*Entry 7, July - The 12 Months of 2014 Blog Challenge
The title is a line from the song "Seasons in the Sun," recorded by Terry Jacks, and then by the Beach Boys, and then covered by many others.  It is an adaptation of Rod McKuen's lyric poem, which is itself an English translation of a French one, "Le Moribond."

Thursday, June 5, 2014

Lost With You in a Poem I'm Writing

A few key moments
Reside in my memory
Differently from the others.
Strong.
Stubborn.
Tenacious.
Relentless.

Permanently preserved—
Perfectly preserved—
By the intensity of emotion
Of a single, tragic moment.
Chemicals, I suppose.
The same stuff that makes you fall down
And faint
When they knock on your door
At 2 a.m.
And a uniformed voice asks you if you're you.

Others reside deeply,
Intensely,
But vaguely...a hazy blur of emotional swirl
Of memory
And feeling.

I feel them in my gut, yes, but softly.
Tenderly.
A strange blend of nausea and euphoria
That eats at me in a delicious way.

I savor these moments,
The beautiful ones.
I call them up into my mind
and feast on them sometimes.
Just "hang out" there,
Remembering.
Reliving.
Reveling.

Like the first time your hands cupped my face
And your lips touched mine.
Urgent and tender.
Long-awaited connection.
Like the look on your face
when you saw me hiding on that bunk bed.
Like the night after you said, "I will" and "I do."
I still feel the golden rope being carefully fastened
by trembling hands,
The hair swept aside from my longing neck.
Your lips finding me from behind
As I gulped and sighed and burned with longing.

A little hand reached up to that same face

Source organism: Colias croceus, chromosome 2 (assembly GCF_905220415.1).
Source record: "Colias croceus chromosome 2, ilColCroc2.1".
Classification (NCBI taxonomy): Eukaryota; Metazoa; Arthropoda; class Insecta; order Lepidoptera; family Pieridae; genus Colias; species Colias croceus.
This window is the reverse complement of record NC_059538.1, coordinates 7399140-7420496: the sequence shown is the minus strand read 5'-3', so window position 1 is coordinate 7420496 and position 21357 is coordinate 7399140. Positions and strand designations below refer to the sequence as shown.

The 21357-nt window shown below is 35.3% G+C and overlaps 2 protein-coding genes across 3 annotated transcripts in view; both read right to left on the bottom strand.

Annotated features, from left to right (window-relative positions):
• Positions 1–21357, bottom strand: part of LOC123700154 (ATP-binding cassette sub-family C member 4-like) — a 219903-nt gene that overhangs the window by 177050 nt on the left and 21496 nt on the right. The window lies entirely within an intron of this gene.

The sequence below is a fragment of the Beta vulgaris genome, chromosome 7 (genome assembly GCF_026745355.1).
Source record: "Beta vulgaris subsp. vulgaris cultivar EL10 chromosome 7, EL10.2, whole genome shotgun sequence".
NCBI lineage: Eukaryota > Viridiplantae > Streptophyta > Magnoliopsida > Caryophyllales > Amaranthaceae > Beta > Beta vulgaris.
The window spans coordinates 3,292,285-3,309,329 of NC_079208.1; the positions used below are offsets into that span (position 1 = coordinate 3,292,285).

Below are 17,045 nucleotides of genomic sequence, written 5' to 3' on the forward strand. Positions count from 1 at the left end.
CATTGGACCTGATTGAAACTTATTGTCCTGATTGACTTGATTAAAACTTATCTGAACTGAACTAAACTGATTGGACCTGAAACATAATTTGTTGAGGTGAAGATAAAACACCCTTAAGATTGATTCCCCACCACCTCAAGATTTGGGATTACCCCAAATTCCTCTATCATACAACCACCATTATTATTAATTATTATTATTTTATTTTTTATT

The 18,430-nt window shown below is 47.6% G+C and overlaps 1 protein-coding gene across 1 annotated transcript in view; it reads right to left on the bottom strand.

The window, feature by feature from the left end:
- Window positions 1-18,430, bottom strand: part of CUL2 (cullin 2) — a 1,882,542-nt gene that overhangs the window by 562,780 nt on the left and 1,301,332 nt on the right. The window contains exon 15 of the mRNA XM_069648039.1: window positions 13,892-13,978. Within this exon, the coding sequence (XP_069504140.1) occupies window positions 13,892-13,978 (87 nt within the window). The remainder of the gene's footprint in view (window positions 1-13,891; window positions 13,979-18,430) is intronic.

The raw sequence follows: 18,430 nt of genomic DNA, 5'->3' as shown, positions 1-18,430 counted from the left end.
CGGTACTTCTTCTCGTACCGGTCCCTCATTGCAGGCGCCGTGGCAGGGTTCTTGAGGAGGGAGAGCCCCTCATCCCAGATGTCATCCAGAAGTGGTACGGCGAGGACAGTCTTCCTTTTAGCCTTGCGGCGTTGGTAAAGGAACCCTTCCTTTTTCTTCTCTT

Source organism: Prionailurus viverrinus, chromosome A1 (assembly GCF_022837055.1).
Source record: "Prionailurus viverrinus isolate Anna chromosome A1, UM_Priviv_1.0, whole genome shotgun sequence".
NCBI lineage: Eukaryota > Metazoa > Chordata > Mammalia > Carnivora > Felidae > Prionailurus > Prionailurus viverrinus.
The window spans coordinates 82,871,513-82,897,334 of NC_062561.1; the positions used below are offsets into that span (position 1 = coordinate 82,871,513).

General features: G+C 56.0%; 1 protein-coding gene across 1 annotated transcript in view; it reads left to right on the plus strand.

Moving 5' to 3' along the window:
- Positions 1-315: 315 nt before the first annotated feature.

(Only older. Always getting older.)
And touched me.
And he whispered,
In the bedtime darkness of
once upon a time,
"Mama, you're my best lady."
I could live in that moment
Like the bass line of that one William Ackerman song.
Breathing, touching, living—
just barely—
thanksgiving.
And praise.
And worship.

But life isn't all good moments
And they're not all clothed in hazy mist
and smiles.
Some haunt me by stubbornly refusing to be hazy.
By being sharp and clear and focused and terrible.
Relentless.
That pink beach ball of a baby
Floating face down in sparkling blue.
The cry of our sweet Dog Mom,
Bursting through the door,
Screaming that Little had been struck by a car.

And now, your face.
That look on your face.
Disbelief and grief.
("Oh God, what's wrong?")
First-morning news that there was a message
(Has any middle-of-the-night message
Ever been good
In the history of the world?)

Grief and disbelief.
Your eyes meet mine.
Your face is scaring me.
(And those damned chemicals have
Burned it into my brain
Forever.)

"There's a message from Rico
(You are shaking and visibly shaken.)
That there's been an accident
(Your voice is strange. Weak. Halting.)
And apparently Mark Rodriguez has been killed."

Hands on my face again,
This time my own.

I place my trembling hands over my mouth
As the guttural cries of "What?" and "No!"
Burst out anyway.
I've lost control of my body.
If I weren't on my bed I know I'd be falling.
The pain in my chest has climbed to my throat